Brands should also test early and test often. To build an excellent experience, companies really need to understand their target audience. By testing with and talking to the right audiences, brands can tap into valuable insights that can help cultivate and optimise the customer experience. Video-based feedback platforms like UserTesting capture the perspectives and experiences of an individual in narrative form to help companies build greater customer empathy and a deeper understanding of their audience. They can get feedback on everything from early ideas to the actual experience–which will allow teams to gather the insight needed to customise experiences that overcome specific pain points, creating truly excellent customer experience. 

In just a few years, the metaverse has transitioned from the stuff of futuristic sci-fi fantasy to legitimate technology that is already more widespread than we think–for example, many schools are already incorporating ‘VR goggles’ into learning experiences. With another few years under its belt, the metaverse could be a part of our everyday lives. So it’s important brands start considering future opportunities for incorporating the channel into its marketing mix and keep their finger on the pulse. But it won’t be that easy, as success in the metaverse will rely on building customer empathy into the core of any offering.

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Driving business success in today’s data-driven world through data governance

Source: Finance derivative

Andrew Abraham, Global Managing Director, Data Quality, Experian

It’s a well-known fact that we are living through a period of digital transformation, where new technology is revolutionising how we live, learn, and work. However, what this has also led to is a significant increase in data. This data holds immense value, yet many businesses across all sectors struggle to manage it effectively. They often face challenges such as fragmented data silos or lack the expertise and resources to leverage their datasets to the fullest.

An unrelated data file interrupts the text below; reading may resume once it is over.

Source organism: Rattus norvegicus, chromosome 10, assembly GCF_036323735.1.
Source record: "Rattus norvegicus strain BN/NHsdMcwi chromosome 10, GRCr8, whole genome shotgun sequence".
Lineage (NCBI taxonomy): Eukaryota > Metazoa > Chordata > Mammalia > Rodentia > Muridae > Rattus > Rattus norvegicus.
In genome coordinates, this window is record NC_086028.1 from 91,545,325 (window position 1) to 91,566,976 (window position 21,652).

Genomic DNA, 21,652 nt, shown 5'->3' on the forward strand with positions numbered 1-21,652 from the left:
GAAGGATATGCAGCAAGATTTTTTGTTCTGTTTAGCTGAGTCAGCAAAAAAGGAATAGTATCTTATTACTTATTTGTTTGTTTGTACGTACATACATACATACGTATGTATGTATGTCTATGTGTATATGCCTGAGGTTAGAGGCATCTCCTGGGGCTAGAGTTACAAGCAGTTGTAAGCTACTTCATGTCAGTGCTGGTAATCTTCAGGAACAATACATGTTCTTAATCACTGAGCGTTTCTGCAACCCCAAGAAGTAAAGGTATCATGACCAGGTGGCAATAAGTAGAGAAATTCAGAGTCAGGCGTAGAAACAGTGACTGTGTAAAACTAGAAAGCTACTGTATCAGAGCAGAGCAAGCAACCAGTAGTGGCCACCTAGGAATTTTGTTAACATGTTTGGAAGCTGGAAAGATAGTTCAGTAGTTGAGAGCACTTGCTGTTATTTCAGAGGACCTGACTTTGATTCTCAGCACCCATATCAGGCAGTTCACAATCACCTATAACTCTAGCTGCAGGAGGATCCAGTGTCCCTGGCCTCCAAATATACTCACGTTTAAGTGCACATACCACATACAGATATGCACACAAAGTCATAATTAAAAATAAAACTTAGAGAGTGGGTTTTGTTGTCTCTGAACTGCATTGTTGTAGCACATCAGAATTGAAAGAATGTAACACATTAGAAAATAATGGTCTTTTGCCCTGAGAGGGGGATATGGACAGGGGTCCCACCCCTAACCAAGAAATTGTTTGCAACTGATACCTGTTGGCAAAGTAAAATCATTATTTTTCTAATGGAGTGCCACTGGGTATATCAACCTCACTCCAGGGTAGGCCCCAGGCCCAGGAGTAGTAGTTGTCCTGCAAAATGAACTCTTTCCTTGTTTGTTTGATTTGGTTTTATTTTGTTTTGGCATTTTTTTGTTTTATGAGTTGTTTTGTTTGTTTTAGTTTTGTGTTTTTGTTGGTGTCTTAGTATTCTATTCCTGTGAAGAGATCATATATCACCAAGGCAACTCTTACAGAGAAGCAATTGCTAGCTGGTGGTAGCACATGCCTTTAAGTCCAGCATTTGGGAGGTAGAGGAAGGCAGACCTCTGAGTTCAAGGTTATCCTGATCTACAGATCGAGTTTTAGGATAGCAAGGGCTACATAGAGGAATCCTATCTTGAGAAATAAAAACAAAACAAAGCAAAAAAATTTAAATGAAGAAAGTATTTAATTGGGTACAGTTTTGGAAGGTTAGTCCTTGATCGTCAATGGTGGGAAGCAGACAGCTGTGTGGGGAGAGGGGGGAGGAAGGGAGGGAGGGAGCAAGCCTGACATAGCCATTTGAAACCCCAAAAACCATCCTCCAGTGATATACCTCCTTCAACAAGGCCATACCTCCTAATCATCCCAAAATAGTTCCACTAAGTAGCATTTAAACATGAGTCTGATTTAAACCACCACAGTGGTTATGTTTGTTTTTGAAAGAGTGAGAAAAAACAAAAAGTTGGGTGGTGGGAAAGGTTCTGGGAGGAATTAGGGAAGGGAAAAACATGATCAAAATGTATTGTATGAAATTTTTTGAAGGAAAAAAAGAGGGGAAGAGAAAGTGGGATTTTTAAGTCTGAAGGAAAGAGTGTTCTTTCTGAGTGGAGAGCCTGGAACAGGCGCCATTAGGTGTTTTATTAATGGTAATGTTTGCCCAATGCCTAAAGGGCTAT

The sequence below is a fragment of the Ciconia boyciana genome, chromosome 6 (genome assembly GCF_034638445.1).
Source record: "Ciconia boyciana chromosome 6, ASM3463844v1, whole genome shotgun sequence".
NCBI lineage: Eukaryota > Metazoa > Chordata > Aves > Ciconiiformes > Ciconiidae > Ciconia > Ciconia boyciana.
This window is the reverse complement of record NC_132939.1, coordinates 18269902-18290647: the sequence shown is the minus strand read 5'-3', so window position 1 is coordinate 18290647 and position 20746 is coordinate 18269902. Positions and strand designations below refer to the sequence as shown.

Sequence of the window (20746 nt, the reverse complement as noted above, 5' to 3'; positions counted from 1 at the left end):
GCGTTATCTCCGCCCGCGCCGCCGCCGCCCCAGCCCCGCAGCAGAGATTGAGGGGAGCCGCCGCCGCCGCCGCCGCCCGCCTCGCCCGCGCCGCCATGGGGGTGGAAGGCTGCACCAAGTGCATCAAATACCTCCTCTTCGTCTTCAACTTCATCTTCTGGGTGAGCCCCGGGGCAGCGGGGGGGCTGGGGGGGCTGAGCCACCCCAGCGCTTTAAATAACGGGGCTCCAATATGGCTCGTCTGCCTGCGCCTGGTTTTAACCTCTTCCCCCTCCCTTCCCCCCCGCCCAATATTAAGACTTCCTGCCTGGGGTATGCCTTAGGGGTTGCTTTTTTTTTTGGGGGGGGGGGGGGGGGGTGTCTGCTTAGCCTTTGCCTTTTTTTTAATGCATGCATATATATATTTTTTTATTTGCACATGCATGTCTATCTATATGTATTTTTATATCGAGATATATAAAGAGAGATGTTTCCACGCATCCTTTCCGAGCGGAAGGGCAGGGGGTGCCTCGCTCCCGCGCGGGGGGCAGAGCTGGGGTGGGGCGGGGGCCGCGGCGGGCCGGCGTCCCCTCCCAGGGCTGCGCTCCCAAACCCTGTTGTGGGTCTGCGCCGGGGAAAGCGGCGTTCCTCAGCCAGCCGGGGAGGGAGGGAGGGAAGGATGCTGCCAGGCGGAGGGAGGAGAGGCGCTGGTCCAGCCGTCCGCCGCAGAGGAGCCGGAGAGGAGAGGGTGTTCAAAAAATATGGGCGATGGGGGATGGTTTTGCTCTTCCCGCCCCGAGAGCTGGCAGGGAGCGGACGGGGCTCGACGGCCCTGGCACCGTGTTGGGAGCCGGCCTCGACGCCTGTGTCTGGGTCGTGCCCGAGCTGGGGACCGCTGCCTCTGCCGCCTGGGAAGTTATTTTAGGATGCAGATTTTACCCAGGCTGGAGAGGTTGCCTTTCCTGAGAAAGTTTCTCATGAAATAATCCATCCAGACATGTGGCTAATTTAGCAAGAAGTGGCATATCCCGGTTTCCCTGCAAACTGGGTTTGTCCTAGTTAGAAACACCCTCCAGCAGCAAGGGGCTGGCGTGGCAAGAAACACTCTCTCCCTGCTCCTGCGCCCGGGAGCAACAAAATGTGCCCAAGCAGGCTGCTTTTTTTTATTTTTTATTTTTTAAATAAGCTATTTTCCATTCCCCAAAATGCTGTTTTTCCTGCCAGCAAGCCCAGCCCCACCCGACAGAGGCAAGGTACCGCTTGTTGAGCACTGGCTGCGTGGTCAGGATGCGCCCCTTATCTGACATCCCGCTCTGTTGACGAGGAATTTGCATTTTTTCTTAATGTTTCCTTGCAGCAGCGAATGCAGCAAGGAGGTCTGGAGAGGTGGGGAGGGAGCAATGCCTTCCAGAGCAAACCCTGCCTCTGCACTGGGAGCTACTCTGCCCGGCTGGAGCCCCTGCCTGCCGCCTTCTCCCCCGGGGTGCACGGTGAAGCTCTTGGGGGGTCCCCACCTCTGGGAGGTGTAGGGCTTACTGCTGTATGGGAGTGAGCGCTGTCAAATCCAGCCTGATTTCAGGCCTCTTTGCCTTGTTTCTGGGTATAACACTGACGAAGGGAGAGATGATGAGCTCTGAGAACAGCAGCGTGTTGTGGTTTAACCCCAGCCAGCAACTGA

As a result, data governance has become an essential topic for executives and industry leaders. In a data-driven world, its importance cannot be overstated. Combine that with governments and regulatory bodies rightly stepping up oversight of the digital world to protect citizens’ private and personal data. This has resulted in businesses also having to comply e with several statutes more accurately and frequently.

We recently conducted some research to gauge businesses’ attitudes toward data governance in today’s economy. The findings are not surprising: 83% of those surveyed acknowledged that data governance should no longer be an afterthought and could give them a strategic advantage. This is especially true for gaining a competitive edge, improving service delivery, and ensuring robust compliance and security measures.

However, the research also showed that businesses face inherent obstacles, including difficulties in integration and scalability and poor data quality, when it comes to managing data effectively and responsibly throughout its lifecycle.

So, what are the three fundamental steps to ensure effective data governance?

Regularly reviewing Data Governance approaches and policies

Understanding your whole data estate, having clarity about who owns the data, and implementing rules to govern its use means being able to assess whether you can operate efficiently and identify where to drive operational improvements. To do that effectively, you need the right data governance framework. Implementing a robust data governance framework will allow businesses to ensure their data is fit for purpose, improves accuracy, and mitigates the detrimental impact of data silos.

The research also found that data governance approaches are typically reviewed annually (46%), with another 47% reviewing it more frequently. Whilst the specific timeframe differs for each business, they should review policies more frequently than annually. Interestingly, 6% of companies surveyed in our research have it under continual review.

Assembling the right team

A strong team is crucial for effective cross-departmental data governance.  

The research identified that almost three-quarters of organisations, particularly in the healthcare industry, are managing data governance in-house. Nearly half of the businesses surveyed had already established dedicated data governance teams to oversee daily operations and mitigate potential security risks.

This strategic investment highlights the proactive approach to enhancing data practices to achieve a competitive edge and improve their financial performance. The emphasis on organisational focus highlights the pivotal role of dedicated teams in upholding data integrity and compliance standards.